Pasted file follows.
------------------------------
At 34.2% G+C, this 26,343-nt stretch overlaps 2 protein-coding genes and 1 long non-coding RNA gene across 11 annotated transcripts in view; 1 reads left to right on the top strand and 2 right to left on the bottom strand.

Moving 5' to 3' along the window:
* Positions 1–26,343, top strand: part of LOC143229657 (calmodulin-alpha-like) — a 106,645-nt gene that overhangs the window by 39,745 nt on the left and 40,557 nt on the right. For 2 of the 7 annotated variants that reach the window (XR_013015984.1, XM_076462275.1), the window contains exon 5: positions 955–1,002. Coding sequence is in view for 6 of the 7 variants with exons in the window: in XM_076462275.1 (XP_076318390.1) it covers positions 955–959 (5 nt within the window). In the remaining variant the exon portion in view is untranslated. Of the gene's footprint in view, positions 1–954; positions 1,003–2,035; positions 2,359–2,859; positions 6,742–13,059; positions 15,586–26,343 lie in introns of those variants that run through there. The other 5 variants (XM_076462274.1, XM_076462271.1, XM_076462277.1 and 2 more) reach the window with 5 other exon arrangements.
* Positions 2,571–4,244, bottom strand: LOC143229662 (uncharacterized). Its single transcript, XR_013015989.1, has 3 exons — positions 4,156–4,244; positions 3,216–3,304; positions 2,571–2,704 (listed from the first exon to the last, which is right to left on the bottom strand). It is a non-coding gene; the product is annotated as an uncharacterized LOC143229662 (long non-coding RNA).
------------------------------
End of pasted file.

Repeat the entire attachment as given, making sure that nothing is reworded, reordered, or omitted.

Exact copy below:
At 34.2% G+C, this 26,343-nt stretch overlaps 2 protein-coding genes and 1 long non-coding RNA gene across 11 annotated transcripts in view; 1 reads left to right on the top strand and 2 right to left on the bottom strand.

Moving 5' to 3' along the window:
* Positions 1–26,343, top strand: part of LOC143229657 (calmodulin-alpha-like) — a 106,645-nt gene that overhangs the window by 39,745 nt on the left and 40,557 nt on the right. For 2 of the 7 annotated variants that reach the window (XR_013015984.1, XM_076462275.1), the window contains exon 5: positions 955–1,002. Coding sequence is in view for 6 of the 7 variants with exons in the window: in XM_076462275.1 (XP_076318390.1) it covers positions 955–959 (5 nt within the window). In the remaining variant the exon portion in view is untranslated. Of the gene's footprint in view, positions 1–954; positions 1,003–2,035; positions 2,359–2,859; positions 6,742–13,059; positions 15,586–26,343 lie in introns of those variants that run through there. The other 5 variants (XM_076462274.1, XM_076462271.1, XM_076462277.1 and 2 more) reach the window with 5 other exon arrangements.
* Positions 2,571–4,244, bottom strand: LOC143229662 (uncharacterized). Its single transcript, XR_013015989.1, has 3 exons — positions 4,156–4,244; positions 3,216–3,304; positions 2,571–2,704 (listed from the first exon to the last, which is right to left on the bottom strand). It is a non-coding gene; the product is annotated as an uncharacterized LOC143229662 (long non-coding RNA).